Wal-Mart, Tesco, Costco, Sam’s Club, just to name a few. These are some of the biggest retailers in the world, huge operations that make fortunes in revenue. How do they do it? What is there big secret? Simple, at the end of the day, they have mastered two simple things. First, buying at wholesale prices and selling at retail prices. Second, they have mastered the marketing game. Wait, this is supposed to be an article on trading so why write about the retail world of gadgets, clothes, appliances, and more? It’s an important topic if you want to understand how to be a consistently profitable trader or investor. Their buying and selling actions in the markets they operate in are no different than the actions of the consistently profitable trader. For you to be successful, you need to learn to properly think the market place you’re buying and selling in, just like Costco does.
Let’s get more specific so that you can become a better trader by the end of this article. For Costco to profit, they have to make sure that there are many willing buyers to pay the retail prices they are charging. When we trade, we must do exactly the same thing, we need retail buyers who are willing to buy at the retail (supply) price levels we are charging. How does Costco get you to pay their retail prices? There are many ways but let’s start with a look at the Costco sign above. This sign is in huge letters at the front of every Costco and on every piece of marketing material. Notice the word in blue that is a part of every Costco sign, “Wholesale.” Why do you think that word is there? There is one reason and one reason only… To get you to think you are paying wholesale prices so that you actually walk in the store and pay their retail prices, period. In short, the word “Wholesale” is an invitation to get you to pay a retail price. As a market speculator, this is also what you need to know how to do in the markets.
Take the example below from a recent short term income trade in Crude Oil. The yellow boxes are supply levels. This is a price level that according to our rule based analysis had much more supply than demand. Another word for a supply level is “retail.” A little while after identifying that level, price rallied up to our pre-determined supply (retail) level which means people were convinced Crude Oil was worth buying at our retail price. After they bought in the circled area (our short entry), price declined as it should and we were able to buy lower, profiting from this trade.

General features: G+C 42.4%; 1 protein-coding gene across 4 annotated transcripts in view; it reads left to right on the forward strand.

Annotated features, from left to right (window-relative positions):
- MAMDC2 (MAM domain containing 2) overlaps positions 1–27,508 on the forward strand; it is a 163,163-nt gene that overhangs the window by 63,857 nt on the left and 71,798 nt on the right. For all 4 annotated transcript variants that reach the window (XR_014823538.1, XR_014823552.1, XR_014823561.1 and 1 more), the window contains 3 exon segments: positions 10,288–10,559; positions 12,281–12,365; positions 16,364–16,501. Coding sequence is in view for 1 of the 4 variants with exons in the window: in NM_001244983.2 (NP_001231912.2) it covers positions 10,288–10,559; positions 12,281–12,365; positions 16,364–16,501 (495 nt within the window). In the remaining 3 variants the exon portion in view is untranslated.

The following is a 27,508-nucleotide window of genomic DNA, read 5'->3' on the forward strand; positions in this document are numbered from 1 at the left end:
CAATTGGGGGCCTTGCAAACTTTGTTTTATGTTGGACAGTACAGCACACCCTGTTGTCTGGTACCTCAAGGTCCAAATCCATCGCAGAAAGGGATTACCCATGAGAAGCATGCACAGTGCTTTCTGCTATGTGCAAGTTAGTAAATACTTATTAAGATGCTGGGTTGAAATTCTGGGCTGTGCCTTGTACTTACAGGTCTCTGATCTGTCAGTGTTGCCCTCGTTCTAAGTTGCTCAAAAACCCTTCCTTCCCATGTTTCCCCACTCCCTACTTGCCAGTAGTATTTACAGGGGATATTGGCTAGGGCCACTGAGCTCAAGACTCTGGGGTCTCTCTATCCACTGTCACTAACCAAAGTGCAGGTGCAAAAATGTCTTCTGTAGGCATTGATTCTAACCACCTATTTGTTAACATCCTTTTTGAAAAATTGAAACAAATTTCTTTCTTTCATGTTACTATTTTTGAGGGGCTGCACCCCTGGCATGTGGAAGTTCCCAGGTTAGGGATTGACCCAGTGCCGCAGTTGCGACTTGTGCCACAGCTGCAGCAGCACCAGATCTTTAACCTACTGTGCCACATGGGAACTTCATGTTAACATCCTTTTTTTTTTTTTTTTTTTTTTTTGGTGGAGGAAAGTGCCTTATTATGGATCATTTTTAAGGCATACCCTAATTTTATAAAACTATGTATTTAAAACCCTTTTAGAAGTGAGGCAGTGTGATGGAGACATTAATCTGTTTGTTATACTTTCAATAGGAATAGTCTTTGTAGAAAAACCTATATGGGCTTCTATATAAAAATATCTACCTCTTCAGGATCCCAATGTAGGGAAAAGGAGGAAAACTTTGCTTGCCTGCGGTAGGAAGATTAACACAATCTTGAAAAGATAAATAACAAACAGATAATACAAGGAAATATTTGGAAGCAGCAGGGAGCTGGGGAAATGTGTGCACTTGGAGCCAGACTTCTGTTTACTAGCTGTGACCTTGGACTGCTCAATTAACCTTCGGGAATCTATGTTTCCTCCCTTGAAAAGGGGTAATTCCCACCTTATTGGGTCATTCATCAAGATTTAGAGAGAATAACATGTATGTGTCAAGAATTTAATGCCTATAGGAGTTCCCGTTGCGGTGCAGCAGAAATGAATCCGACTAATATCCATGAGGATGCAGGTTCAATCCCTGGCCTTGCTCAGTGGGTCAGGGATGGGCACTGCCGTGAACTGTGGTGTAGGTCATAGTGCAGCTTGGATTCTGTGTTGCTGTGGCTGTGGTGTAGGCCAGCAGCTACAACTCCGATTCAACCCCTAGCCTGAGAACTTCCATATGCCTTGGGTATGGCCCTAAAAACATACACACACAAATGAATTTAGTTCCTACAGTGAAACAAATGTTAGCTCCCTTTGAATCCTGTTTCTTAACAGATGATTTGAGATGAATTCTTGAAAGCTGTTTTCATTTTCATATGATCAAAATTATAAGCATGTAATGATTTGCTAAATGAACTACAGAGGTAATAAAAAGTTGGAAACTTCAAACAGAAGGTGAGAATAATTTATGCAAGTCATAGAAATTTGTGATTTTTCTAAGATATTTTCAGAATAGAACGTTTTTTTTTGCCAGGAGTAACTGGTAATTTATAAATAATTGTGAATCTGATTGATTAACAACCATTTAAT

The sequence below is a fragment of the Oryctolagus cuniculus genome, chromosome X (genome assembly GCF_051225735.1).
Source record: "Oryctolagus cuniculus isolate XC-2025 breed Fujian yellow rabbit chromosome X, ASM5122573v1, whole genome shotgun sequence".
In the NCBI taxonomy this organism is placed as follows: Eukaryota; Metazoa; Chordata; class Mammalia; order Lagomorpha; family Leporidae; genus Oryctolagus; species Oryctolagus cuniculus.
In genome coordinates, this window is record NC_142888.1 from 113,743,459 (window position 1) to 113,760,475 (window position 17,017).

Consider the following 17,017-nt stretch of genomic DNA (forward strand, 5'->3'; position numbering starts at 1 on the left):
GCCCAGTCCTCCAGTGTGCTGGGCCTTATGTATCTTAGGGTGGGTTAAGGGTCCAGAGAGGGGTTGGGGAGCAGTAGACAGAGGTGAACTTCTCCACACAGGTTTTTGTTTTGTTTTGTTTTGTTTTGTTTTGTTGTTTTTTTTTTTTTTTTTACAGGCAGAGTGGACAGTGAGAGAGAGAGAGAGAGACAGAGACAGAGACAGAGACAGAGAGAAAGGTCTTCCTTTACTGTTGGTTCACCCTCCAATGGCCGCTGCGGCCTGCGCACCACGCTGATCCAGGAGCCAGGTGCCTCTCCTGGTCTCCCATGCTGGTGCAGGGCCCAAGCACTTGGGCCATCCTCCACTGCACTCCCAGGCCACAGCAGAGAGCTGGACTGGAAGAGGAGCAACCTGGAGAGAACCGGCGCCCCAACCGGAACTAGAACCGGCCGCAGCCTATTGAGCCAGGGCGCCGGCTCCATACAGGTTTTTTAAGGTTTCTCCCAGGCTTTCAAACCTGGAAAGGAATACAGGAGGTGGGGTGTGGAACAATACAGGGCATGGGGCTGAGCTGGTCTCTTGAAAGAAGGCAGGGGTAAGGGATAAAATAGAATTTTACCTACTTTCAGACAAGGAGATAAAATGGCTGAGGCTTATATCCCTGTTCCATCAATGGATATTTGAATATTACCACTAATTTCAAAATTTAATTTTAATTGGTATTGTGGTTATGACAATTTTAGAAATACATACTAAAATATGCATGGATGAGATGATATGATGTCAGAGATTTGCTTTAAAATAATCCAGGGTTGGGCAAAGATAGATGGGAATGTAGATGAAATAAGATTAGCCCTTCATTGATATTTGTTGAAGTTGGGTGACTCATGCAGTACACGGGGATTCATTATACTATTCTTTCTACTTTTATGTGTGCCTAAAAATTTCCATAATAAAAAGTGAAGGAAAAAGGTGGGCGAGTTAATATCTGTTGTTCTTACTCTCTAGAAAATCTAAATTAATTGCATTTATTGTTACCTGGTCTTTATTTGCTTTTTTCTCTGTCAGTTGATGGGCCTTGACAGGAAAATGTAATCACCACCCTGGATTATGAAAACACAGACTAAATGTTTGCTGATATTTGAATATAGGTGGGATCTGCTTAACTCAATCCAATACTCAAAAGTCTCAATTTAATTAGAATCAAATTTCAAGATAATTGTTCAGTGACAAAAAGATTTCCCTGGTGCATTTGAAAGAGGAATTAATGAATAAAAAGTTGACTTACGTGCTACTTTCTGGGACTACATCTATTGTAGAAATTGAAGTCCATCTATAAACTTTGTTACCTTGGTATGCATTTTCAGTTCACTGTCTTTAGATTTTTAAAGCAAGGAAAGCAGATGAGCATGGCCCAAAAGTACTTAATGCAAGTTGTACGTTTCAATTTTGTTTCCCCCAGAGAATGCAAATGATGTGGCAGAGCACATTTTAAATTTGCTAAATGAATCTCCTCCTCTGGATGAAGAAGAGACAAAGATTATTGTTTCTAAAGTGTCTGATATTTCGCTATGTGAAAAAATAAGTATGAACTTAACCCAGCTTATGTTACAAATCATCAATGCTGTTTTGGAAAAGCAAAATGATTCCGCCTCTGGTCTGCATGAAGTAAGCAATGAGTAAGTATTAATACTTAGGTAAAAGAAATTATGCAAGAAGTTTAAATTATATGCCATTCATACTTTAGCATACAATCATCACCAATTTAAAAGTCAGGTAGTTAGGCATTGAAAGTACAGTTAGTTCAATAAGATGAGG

Crude Oil Supply/Demand Income Trade: 12/4/13
Again, this is really no different from paying retail prices for a new car. As soon as you sign the papers and drive it off the lot, the price declines dramatically. The first step in this process is to accurately identify key supply (retail) prices in a market. The second step is to wait for someone to buy from you at that level. Just like people walk into Costco each day and pay retail prices, people will be more than willing to pay your retail prices in the markets if you know how to identify retail prices in markets and have the patience to wait for people to pay retail prices. This is because most people buy on good news and in strong up trends. In both cases, they are typically buying at or near retail prices.
Take a good look at the chart and specifically look at the supply level and then the rally into it followed by the decline. We are looking at Crude Oil prices. That picture is the same picture of price movement if you were to buy something at Costco and then try to sell it at a garage sale at your home. You are going to sell it for a much lower price than you bought it for at the store. Whether we are talking the Crude Oil, the S&P, or a Costco product, the chart is identical. Just like the retail store, you must know what retail price to sell at (supply levels) and you must have the patience and discipline to wait for someone to be willing to buy at that level.
As a market speculator, you really do have a retail operation going at your home if you think about it. Good traders know price levels that are too low (demand/wholesale) and price levels that are too high (supply/retail). They buy at wholesale prices from people who are trained, conditioned, and willing to sell at wholesale prices. They also sell at retail prices to buyers who are trained, conditioned, and willing to buy at retail prices. Then, they just repeat the same simple process over and over for the entire life of their trading. Try not to over think this and keep it simple.
Hope this was helpful, have a great day.
Sam Seiden – firstname.lastname@example.org